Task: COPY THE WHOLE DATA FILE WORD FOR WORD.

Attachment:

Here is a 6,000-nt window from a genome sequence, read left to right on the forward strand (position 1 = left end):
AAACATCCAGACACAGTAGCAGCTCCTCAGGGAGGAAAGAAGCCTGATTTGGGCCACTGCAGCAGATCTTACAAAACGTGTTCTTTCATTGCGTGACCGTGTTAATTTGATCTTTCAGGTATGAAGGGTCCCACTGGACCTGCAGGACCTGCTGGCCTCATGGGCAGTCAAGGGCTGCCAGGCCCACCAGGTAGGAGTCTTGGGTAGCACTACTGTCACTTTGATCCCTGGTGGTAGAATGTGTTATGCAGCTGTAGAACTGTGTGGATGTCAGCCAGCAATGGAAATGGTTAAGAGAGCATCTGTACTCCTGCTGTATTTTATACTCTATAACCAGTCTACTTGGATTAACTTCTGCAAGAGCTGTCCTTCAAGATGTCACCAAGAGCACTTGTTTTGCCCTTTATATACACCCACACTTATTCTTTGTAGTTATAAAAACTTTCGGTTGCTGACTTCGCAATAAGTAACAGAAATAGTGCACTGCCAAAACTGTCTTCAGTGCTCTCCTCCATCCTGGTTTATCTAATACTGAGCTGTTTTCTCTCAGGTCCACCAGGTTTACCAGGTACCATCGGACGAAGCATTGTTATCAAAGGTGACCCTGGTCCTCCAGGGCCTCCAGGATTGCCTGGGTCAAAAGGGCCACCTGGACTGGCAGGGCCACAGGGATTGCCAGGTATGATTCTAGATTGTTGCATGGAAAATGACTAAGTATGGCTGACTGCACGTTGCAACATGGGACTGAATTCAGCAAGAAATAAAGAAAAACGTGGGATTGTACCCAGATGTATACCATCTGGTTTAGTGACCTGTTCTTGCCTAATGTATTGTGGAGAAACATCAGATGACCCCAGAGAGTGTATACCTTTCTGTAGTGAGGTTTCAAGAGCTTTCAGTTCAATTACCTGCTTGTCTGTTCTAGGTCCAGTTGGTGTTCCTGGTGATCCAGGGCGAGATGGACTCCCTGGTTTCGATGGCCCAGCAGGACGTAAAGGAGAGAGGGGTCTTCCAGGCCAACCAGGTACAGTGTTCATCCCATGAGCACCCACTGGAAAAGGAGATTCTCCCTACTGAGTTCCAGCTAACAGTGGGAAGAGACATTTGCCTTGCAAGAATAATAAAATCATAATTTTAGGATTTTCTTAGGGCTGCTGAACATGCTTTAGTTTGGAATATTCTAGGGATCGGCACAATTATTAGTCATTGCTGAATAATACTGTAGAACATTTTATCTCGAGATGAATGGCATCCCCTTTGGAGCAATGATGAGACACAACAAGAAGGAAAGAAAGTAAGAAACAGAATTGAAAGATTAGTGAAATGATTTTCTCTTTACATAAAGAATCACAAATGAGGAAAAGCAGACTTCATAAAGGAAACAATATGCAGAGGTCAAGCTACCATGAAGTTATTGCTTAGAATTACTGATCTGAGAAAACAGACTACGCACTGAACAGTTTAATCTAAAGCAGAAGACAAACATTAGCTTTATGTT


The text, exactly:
Here is a 6,000-nt window from a genome sequence, read left to right on the forward strand (position 1 = left end):
AAACATCCAGACACAGTAGCAGCTCCTCAGGGAGGAAAGAAGCCTGATTTGGGCCACTGCAGCAGATCTTACAAAACGTGTTCTTTCATTGCGTGACCGTGTTAATTTGATCTTTCAGGTATGAAGGGTCCCACTGGACCTGCAGGACCTGCTGGCCTCATGGGCAGTCAAGGGCTGCCAGGCCCACCAGGTAGGAGTCTTGGGTAGCACTACTGTCACTTTGATCCCTGGTGGTAGAATGTGTTATGCAGCTGTAGAACTGTGTGGATGTCAGCCAGCAATGGAAATGGTTAAGAGAGCATCTGTACTCCTGCTGTATTTTATACTCTATAACCAGTCTACTTGGATTAACTTCTGCAAGAGCTGTCCTTCAAGATGTCACCAAGAGCACTTGTTTTGCCCTTTATATACACCCACACTTATTCTTTGTAGTTATAAAAACTTTCGGTTGCTGACTTCGCAATAAGTAACAGAAATAGTGCACTGCCAAAACTGTCTTCAGTGCTCTCCTCCATCCTGGTTTATCTAATACTGAGCTGTTTTCTCTCAGGTCCACCAGGTTTACCAGGTACCATCGGACGAAGCATTGTTATCAAAGGTGACCCTGGTCCTCCAGGGCCTCCAGGATTGCCTGGGTCAAAAGGGCCACCTGGACTGGCAGGGCCACAGGGATTGCCAGGTATGATTCTAGATTGTTGCATGGAAAATGACTAAGTATGGCTGACTGCACGTTGCAACATGGGACTGAATTCAGCAAGAAATAAAGAAAAACGTGGGATTGTACCCAGATGTATACCATCTGGTTTAGTGACCTGTTCTTGCCTAATGTATTGTGGAGAAACATCAGATGACCCCAGAGAGTGTATACCTTTCTGTAGTGAGGTTTCAAGAGCTTTCAGTTCAATTACCTGCTTGTCTGTTCTAGGTCCAGTTGGTGTTCCTGGTGATCCAGGGCGAGATGGACTCCCTGGTTTCGATGGCCCAGCAGGACGTAAAGGAGAGAGGGGTCTTCCAGGCCAACCAGGTACAGTGTTCATCCCATGAGCACCCACTGGAAAAGGAGATTCTCCCTACTGAGTTCCAGCTAACAGTGGGAAGAGACATTTGCCTTGCAAGAATAATAAAATCATAATTTTAGGATTTTCTTAGGGCTGCTGAACATGCTTTAGTTTGGAATATTCTAGGGATCGGCACAATTATTAGTCATTGCTGAATAATACTGTAGAACATTTTATCTCGAGATGAATGGCATCCCCTTTGGAGCAATGATGAGACACAACAAGAAGGAAAGAAAGTAAGAAACAGAATTGAAAGATTAGTGAAATGATTTTCTCTTTACATAAAGAATCACAAATGAGGAAAAGCAGACTTCATAAAGGAAACAATATGCAGAGGTCAAGCTACCATGAAGTTATTGCTTAGAATTACTGATCTGAGAAAACAGACTACGCACTGAACAGTTTAATCTAAAGCAGAAGACAAACATTAGCTTTATGTT